0 Helpful?

Return Air Vents high or low?

I am working on a reno/addition in CZ 6. The homeowners friend is the Mechanical Contractor on this job. The heating system is an outdoor woodburning forced air with LP back up. He installed the return air vents in the wall cavity ,but they are only 1 inch above the floor. I feel he put in the minimum return air vents. And at the floor? He claims that this method pulls the heat down from the ceiling and warms the room. However in one location there is a heat duct within 5 feet of the return air vent both at the floor. Our walls will have R-31 (2" EPS with 5.5" dense pack cellulose) and >R-50 in the ceiling. Is this a good idea for return air vents?

Asked by Tim Geiger
Posted Jan 17, 2011 10:28 AM ET
Edited Jan 17, 2011 10:38 AM ET


12 Answers

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In cold climates that are heating-dominated, it is usual for both supply registers and return grilles to be located near the floor. For the best mixing, however, return grilles should be located as far as possible from supply registers.

Answered by Martin Holladay
Posted Jan 17, 2011 10:45 AM ET


I can give you another point of view based on our experiences in NM (CZ4 & CZ5). We found the return to be more effective up high, either in the wall or ceiling. We use IAQ thermostats that move air constantly or very frequently in very tight houses, and doing so, it removes the warmest air up high and circulates it at more even temperature. Its mostly air circulation since the temps in theses houses drop about 1º-2ºF per day w/o heat (we actually did those experiments few years a go in the winter time). In rooms with constant fans, it doesn’t make that much difference.

Answered by Armando Cobo
Posted Jan 17, 2011 11:41 AM ET


Is the system up and running? You could measure temperature stratification from floor to ceiling and if it's more than 2 degrees F I'd suggest you'd benefit from a high return.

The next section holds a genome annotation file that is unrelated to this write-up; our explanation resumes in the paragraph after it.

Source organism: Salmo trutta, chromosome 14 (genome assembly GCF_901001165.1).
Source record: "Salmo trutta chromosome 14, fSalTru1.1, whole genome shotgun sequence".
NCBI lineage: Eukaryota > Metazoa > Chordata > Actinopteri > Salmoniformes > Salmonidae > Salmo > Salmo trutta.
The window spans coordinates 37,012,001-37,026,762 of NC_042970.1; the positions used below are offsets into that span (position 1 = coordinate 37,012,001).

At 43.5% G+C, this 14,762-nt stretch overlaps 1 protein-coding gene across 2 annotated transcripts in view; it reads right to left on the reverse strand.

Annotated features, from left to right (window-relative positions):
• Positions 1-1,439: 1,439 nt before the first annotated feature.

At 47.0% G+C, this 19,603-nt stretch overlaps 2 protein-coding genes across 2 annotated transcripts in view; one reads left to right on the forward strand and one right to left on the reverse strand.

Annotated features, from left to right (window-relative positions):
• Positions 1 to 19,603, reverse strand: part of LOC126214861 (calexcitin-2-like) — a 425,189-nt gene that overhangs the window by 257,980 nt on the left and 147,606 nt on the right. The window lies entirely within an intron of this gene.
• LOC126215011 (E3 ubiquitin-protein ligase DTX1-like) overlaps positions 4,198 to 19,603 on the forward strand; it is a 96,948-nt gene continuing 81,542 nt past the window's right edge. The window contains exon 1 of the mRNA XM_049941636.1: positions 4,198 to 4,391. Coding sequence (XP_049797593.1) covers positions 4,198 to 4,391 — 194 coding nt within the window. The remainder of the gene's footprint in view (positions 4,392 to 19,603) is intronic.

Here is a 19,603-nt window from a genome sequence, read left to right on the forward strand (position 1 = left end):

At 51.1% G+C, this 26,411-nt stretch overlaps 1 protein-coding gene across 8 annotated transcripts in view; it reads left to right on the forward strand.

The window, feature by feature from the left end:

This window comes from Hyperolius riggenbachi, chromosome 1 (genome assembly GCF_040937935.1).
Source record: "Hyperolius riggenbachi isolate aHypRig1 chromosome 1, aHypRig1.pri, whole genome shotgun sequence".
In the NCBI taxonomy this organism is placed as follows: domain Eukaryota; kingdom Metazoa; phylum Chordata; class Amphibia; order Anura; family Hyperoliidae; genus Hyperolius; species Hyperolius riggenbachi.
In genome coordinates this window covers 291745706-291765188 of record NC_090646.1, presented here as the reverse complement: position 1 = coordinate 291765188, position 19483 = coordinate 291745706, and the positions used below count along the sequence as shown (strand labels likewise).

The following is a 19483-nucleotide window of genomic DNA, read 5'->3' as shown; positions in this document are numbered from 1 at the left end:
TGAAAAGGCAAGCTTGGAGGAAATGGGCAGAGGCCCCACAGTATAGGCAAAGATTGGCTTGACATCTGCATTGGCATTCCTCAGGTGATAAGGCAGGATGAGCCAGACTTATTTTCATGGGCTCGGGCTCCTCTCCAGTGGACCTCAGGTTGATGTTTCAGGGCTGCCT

We build super insulated homes, many with vaulted space and even with high R value roofs we find we benefit from high returns.

Answered by Chris Koehn
Posted Jan 17, 2011 12:58 PM ET



I think the register location is less important than your curious statement "I feel he put in the minimum return air vents." The return and supply registers and ducts need to be balanced. What did you mean by this?

Unless you're installing AC in the system or using the air-handler for constant circulation, or the house is designed to encourage temperature stratification (vaulted or high ceilings), return grills should be on the floor where they'll pick up the coldest air for reheating, improving the thermal transfer efficiency of the furnace.

Answered by Riversong
Posted Jan 17, 2011 1:03 PM ET
Edited Jan 17, 2011 1:08 PM ET.


This is something I have been wondering about also...in a cold climate where you are heating 6 or 8 months of every year and with higher ceilings it seems a waste to not capture and redistribute the vaulted ceiling heat. If you had a balanced HRV like a LifeBreath with hydronic heating and fresh heated air outlets under the windows and return air inlets on the opposite wall....would it be practical to have an additional system (maybe a cheaper HRV) recirculating the vaulted ceiling spaces and dumping the heated air into the basement. Or would this throw off the balancing of the main HRV? The main HRV would be connected to the outside air and the secondary one only inside.

Answered by squibt